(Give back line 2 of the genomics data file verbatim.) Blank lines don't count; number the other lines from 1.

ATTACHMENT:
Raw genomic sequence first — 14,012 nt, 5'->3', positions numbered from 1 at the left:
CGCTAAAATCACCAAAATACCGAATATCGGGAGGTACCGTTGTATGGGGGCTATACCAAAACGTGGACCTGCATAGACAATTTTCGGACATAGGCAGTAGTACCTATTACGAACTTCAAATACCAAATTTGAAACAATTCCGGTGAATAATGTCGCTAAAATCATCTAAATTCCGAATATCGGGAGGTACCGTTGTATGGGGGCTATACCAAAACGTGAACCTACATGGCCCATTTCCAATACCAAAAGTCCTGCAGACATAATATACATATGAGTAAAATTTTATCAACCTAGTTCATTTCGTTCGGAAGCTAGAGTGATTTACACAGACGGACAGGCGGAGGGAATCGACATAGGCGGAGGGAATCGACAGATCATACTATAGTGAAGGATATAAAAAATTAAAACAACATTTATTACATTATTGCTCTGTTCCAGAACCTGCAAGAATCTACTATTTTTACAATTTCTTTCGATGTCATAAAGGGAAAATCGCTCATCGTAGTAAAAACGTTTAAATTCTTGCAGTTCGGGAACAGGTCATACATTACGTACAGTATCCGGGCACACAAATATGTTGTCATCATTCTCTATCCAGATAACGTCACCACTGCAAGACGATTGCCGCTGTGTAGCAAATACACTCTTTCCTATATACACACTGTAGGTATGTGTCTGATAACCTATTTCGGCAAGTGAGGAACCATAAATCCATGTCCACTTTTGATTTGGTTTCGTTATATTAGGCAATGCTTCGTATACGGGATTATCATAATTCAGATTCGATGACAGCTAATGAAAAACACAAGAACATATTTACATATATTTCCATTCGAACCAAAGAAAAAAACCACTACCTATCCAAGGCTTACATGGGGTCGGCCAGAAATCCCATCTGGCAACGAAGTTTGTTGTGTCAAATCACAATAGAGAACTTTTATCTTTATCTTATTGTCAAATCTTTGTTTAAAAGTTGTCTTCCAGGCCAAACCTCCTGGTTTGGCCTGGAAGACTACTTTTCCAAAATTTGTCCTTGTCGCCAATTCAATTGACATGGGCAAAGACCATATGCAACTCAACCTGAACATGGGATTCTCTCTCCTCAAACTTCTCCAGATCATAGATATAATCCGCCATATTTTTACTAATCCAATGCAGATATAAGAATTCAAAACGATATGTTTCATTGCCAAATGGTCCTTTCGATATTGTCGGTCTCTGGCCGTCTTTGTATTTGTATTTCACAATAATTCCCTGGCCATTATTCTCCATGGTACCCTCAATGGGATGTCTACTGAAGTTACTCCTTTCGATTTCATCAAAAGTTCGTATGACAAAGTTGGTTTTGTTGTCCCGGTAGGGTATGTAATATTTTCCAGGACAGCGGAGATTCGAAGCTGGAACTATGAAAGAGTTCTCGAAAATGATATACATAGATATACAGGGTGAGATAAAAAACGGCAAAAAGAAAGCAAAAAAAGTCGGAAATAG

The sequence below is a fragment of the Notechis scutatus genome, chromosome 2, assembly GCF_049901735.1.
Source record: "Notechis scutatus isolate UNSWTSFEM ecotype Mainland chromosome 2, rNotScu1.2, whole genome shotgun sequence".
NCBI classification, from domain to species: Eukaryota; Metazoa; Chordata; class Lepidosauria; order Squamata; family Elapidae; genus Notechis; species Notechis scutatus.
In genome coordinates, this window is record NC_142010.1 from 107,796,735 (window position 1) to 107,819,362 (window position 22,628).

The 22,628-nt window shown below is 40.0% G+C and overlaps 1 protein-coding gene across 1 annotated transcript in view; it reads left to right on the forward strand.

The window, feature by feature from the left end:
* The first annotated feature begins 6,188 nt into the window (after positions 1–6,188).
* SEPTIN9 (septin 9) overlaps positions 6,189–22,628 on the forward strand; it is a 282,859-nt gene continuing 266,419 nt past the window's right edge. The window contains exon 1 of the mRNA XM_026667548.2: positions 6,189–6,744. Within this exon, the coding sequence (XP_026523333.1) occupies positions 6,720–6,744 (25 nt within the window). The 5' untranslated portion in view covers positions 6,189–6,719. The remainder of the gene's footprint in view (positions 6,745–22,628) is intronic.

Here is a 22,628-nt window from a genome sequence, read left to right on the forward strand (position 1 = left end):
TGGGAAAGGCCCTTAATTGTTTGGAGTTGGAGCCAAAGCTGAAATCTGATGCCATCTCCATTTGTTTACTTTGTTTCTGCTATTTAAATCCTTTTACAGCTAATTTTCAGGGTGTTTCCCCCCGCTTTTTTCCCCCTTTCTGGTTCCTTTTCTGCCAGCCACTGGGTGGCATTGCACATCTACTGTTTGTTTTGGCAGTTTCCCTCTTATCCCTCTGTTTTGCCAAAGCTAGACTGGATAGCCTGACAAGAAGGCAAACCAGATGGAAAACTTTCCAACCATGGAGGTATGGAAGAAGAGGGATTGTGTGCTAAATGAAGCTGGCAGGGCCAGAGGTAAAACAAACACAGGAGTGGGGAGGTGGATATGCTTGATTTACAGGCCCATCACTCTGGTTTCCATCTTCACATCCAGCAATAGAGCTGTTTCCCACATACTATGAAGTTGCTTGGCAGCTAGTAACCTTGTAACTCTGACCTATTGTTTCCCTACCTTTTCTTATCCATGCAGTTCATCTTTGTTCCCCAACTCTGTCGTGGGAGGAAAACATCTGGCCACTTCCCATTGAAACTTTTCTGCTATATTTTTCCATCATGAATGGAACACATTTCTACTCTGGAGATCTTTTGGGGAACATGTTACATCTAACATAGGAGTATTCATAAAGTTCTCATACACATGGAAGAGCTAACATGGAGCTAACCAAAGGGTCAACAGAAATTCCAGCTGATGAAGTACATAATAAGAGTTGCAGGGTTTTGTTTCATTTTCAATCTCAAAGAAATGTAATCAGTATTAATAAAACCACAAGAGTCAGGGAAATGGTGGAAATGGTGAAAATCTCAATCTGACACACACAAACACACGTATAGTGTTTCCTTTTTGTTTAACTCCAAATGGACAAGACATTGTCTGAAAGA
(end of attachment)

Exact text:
CGCTAAAATCACCAAAATACCGAATATCGGGAGGTACCGTTGTATGGGGGCTATACCAAAACGTGGACCTGCATAGACAATTTTCGGACATAGGCAGTAGTACCTATTACGAACTTCAAATACCAAATTTGAAACAATTCCGGTGAATAATGTCGCTAAAATCATCTAAATTCCGAATATCGGGAGGTACCGTTGTATGGGGGCTATACCAAAACGTGAACCTACATGGCCCATTTCCAATACCAAAAGTCCTGCAGACATAATATACATATGAGTAAAATTTTATCAACCTAGTTCATTTCGTTCGGAAGCTAGAGTGATTTACACAGACGGACAGGCGGAGGGAATCGACATAGGCGGAGGGAATCGACAGATCATACTATAGTGAAGGATATAAAAAATTAAAACAACATTTATTACATTATTGCTCTGTTCCAGAACCTGCAAGAATCTACTATTTTTACAATTTCTTTCGATGTCATAAAGGGAAAATCGCTCATCGTAGTAAAAACGTTTAAATTCTTGCAGTTCGGGAACAGGTCATACATTACGTACAGTATCCGGGCACACAAATATGTTGTCATCATTCTCTATCCAGATAACGTCACCACTGCAAGACGATTGCCGCTGTGTAGCAAATACACTCTTTCCTATATACACACTGTAGGTATGTGTCTGATAACCTATTTCGGCAAGTGAGGAACCATAAATCCATGTCCACTTTTGATTTGGTTTCGTTATATTAGGCAATGCTTCGTATACGGGATTATCATAATTCAGATTCGATGACAGCTAATGAAAAACACAAGAACATATTTACATATATTTCCATTCGAACCAAAGAAAAAAACCACTACCTATCCAAGGCTTACATGGGGTCGGCCAGAAATCCCATCTGGCAACGAAGTTTGTTGTGTCAAATCACAATAGAGAACTTTTATCTTTATCTTATTGTCAAATCTTTGTTTAAAAGTTGTCTTCCAGGCCAAACCTCCTGGTTTGGCCTGGAAGACTACTTTTCCAAAATTTGTCCTTGTCGCCAATTCAATTGACATGGGCAAAGACCATATGCAACTCAACCTGAACATGGGATTCTCTCTCCTCAAACTTCTCCAGATCATAGATATAATCCGCCATATTTTTACTAATCCAATGCAGATATAAGAATTCAAAACGATATGTTTCATTGCCAAATGGTCCTTTCGATATTGTCGGTCTCTGGCCGTCTTTGTATTTGTATTTCACAATAATTCCCTGGCCATTATTCTCCATGGTACCCTCAATGGGATGTCTACTGAAGTTACTCCTTTCGATTTCATCAAAAGTTCGTATGACAAAGTTGGTTTTGTTGTCCCGGTAGGGTATGTAATATTTTCCAGGACAGCGGAGATTCGAAGCTGGAACTATGAAAGAGTTCTCGAAAATGATATACATAGATATACAGGGTGAGATAAAAAACGGCAAAAAGAAAGCAAAAAAAGTCGGAAATAG